will have appropriate books, both in content and intended audience. A welcoming space for kids to hang out. Popular entertaining titles, required
reading, and maybe some nonfiction. And a knowledgeable, fun librarian. Tween collections and spaces can help combat
the challenges of keeping tweens engaged in reading and learning in general. Parents can often be our
hardest customers to please. How many times have we heard that
graphic novels are not real books or I don’t want my kid reading that, usually
in reference to the latest book-to-movie title or whatever they’ve heard
on the news or on Facebook. So, this problem is exacerbated when a new
sixth-grader walks into the teen collection and discovers a book like The Hate U Give
or 13 Reasons Why, which are, of course, fantastic books, but might not be
quite appropriate for a sixth-grader or at least the parent doesn’t
think that they are appropriate and then this entire section is
closed off to these middle schoolers. And research has shown that one
factor in creating lifelong readers is to let children choose their
own reading material. Kids are more likely to have the opportunity
to select reading materials if there is a space for tweens that includes books written with
middle schoolers as the intended audience. So, I know– if you’re here, you really
want to create a tween collection or at least you’re really considering creating a
tween collection and I’m sure you have concerns or I’m sure perhaps some of your stakeholders
or other staff members have concerns. One of the things that I heard when I was researching was nobody is
asking for a tween collection or space. And this is probably true. But it’s an invalid argument. And the reason being, most people don’t
understand what a tween collection or a tween space is. It’s relatively new that libraries are even
considering putting in spaces specifically for middle schoolers, so
don’t confuse something– lack of knowledge does not necessarily
mean that there’s a lack of interest. People just don’t necessarily
understand that it’s a thing. Another thing that I heard was tween
collections will pigeonhole readers. Some librarians were concerned
that if you have a tween collection and you have a space that’s simply for middle
schoolers, only middle schoolers will go in there and they won’t go anywhere else. And, if you’re not in middle school,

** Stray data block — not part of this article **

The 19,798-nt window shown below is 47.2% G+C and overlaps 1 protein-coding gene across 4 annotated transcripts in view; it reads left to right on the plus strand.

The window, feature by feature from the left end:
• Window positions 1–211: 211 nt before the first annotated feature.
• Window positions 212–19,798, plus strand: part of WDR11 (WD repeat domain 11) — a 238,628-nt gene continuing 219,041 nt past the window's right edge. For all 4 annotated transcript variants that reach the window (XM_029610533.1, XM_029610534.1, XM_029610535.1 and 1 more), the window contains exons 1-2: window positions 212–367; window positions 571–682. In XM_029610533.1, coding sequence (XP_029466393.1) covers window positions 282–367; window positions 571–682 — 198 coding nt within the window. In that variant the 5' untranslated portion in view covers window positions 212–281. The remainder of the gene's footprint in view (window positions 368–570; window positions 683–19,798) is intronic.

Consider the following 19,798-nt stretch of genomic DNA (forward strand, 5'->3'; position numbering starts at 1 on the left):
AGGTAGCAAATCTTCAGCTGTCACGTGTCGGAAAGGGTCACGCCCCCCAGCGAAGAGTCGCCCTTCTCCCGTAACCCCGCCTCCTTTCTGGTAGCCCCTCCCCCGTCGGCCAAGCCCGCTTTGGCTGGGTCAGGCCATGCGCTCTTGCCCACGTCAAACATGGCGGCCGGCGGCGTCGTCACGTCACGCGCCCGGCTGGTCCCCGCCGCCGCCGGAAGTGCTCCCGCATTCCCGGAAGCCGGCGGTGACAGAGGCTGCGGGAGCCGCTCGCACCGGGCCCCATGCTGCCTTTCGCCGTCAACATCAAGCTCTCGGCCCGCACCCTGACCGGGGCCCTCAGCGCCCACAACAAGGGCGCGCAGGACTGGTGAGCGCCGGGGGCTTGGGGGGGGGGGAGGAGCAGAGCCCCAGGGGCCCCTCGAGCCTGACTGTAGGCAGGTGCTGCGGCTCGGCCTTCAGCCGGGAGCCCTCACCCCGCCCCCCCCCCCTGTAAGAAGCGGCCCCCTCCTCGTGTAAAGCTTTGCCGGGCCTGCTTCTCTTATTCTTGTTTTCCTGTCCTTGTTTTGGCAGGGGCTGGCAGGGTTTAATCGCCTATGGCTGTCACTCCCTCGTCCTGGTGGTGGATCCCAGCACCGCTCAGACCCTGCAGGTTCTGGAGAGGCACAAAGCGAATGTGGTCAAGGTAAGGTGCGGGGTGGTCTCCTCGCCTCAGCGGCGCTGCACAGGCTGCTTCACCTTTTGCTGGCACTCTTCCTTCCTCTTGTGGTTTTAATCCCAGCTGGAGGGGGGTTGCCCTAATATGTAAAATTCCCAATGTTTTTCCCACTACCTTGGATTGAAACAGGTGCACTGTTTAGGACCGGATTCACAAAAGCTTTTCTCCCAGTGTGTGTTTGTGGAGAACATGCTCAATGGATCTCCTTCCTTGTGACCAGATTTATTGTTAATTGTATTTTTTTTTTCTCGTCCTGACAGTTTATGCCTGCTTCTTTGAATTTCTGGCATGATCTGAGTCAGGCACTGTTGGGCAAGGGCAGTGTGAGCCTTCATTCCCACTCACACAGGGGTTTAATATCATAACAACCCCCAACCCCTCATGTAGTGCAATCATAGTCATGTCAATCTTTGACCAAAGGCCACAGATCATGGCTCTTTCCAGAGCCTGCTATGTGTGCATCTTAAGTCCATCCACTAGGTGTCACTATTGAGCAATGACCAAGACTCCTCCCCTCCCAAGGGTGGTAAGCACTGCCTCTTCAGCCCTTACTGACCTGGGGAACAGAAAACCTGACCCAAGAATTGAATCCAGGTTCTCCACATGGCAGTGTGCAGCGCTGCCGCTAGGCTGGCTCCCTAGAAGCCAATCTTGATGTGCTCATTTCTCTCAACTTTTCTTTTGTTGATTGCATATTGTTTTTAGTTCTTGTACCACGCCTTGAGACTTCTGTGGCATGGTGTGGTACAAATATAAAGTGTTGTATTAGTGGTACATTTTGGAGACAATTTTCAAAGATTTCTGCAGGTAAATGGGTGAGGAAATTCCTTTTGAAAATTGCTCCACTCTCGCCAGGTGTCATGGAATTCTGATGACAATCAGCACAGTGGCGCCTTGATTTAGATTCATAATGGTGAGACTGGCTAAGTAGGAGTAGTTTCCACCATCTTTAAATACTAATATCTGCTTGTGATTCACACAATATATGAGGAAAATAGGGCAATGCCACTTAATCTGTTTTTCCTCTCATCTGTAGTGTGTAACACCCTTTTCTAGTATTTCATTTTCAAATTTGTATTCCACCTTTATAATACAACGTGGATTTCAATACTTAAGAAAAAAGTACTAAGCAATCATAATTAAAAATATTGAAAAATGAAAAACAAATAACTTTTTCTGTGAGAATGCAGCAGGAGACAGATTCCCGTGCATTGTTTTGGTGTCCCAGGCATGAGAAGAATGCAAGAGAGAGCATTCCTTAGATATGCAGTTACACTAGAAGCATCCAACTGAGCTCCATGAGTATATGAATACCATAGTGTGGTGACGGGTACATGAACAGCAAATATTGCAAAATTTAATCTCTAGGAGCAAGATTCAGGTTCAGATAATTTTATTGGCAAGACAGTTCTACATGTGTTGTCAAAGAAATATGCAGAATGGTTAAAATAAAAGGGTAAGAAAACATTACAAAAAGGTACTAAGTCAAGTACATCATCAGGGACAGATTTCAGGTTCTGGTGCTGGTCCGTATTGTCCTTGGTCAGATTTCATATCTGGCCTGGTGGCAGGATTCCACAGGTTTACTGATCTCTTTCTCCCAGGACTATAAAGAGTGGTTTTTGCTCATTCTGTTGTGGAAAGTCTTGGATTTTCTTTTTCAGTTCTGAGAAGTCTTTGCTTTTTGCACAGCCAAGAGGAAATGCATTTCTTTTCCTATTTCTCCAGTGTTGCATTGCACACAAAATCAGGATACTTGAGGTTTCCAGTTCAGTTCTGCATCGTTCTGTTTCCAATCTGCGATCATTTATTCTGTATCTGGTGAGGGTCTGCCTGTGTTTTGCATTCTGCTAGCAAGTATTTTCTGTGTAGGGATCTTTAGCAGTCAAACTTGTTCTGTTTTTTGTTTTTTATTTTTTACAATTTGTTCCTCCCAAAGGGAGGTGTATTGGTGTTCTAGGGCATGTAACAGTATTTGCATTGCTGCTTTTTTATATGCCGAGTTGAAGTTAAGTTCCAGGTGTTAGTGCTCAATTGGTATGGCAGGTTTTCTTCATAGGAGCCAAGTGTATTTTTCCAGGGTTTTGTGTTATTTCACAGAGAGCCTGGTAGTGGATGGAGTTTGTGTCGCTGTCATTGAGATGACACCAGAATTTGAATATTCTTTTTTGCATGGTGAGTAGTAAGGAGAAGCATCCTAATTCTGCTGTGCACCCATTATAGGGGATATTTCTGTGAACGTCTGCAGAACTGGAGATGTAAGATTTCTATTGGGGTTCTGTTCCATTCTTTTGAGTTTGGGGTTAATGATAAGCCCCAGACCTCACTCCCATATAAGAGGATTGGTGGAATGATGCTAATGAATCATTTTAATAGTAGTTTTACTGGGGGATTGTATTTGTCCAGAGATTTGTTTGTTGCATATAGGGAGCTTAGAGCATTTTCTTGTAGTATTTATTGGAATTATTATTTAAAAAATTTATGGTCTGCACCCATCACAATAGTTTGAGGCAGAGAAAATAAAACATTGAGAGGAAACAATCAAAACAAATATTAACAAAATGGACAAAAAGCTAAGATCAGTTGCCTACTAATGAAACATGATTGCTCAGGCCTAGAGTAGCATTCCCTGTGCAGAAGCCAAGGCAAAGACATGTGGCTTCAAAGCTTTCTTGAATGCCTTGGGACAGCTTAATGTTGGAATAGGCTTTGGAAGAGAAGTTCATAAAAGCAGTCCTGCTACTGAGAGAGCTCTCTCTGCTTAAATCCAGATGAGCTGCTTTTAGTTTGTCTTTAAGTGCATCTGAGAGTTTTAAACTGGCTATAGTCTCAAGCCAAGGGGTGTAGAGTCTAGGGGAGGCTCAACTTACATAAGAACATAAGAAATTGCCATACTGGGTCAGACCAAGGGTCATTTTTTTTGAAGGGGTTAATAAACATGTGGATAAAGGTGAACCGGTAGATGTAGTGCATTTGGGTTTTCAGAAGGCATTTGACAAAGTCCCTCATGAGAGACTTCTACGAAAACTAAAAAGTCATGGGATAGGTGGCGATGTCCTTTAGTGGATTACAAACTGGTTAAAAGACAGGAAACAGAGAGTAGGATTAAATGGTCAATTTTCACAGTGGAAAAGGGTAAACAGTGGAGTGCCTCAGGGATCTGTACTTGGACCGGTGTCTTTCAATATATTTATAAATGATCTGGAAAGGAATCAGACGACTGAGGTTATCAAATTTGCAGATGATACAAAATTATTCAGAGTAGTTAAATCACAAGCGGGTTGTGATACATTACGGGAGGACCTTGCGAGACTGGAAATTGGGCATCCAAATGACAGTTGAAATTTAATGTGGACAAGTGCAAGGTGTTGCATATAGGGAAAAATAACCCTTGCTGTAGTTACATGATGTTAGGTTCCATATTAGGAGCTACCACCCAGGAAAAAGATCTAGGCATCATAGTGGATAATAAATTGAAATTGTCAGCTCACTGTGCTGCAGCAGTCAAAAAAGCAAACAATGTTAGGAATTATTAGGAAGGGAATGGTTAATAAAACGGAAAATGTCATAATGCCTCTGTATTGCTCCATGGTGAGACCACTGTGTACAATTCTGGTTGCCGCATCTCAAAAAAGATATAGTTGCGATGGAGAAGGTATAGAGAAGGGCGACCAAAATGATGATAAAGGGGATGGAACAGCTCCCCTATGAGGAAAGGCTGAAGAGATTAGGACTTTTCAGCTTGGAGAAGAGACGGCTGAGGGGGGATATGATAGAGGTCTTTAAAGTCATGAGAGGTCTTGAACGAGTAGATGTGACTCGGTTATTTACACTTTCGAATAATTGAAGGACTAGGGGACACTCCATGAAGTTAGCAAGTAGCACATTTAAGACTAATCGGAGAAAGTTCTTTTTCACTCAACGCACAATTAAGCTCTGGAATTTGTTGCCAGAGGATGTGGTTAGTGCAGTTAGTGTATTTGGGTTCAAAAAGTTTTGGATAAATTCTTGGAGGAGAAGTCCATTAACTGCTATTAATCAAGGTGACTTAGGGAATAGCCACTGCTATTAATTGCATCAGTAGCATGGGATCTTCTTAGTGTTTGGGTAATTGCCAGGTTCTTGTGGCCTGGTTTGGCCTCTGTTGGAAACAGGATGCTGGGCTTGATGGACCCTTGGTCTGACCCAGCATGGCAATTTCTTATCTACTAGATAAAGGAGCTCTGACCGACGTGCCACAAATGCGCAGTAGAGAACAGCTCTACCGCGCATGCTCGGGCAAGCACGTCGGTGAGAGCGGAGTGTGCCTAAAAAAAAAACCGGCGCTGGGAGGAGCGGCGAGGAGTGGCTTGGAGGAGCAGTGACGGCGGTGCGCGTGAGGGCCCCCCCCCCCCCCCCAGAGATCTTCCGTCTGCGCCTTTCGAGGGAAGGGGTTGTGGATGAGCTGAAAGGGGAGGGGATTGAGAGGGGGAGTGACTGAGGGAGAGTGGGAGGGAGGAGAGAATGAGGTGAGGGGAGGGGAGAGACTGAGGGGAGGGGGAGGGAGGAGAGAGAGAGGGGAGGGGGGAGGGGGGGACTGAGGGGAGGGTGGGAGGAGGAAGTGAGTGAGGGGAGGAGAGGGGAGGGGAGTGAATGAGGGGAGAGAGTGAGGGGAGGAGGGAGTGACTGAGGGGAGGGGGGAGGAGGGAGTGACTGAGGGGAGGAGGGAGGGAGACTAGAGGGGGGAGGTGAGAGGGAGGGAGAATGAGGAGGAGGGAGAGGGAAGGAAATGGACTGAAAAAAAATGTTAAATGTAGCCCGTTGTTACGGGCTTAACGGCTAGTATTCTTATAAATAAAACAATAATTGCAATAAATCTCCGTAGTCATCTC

you won’t be able to go in there. And we all know that that is not the case. We have teens who still browse in the
juvenile collection because the like the books that are there or they just
want to reread something. And we have juveniles going into the
teen collection looking for something. And, as librarians, we know that
all collections are for all people. So, this area will simply just allow tweens
to know that there is a specific place that might have items that
are more geared towards them, but it’s certainly not the
only area that they can go to. Reading levels. Now, we all know about reading levels and we
all know how fun they can be to deal with. So, there is too many systems. They’re all proprietary. Schools don’t necessarily use
the same ones across the board. So, tween collections are
not about reading levels. Tween collections are about interest. These are the books that are
written for middle schoolers. These are the books that middle
schoolers will find interesting. It has absolutely nothing
to do with reading levels. Lack of space. This one is an interesting one because you’re
not really going to need any new space. You simply need to rearrange your space. Because you already have tween
books in your collection. Some of them are in juvenile and some
of them are in teen and you just need to find them and put them in a new space. But you don’t need to create new space, you just need to reimagine the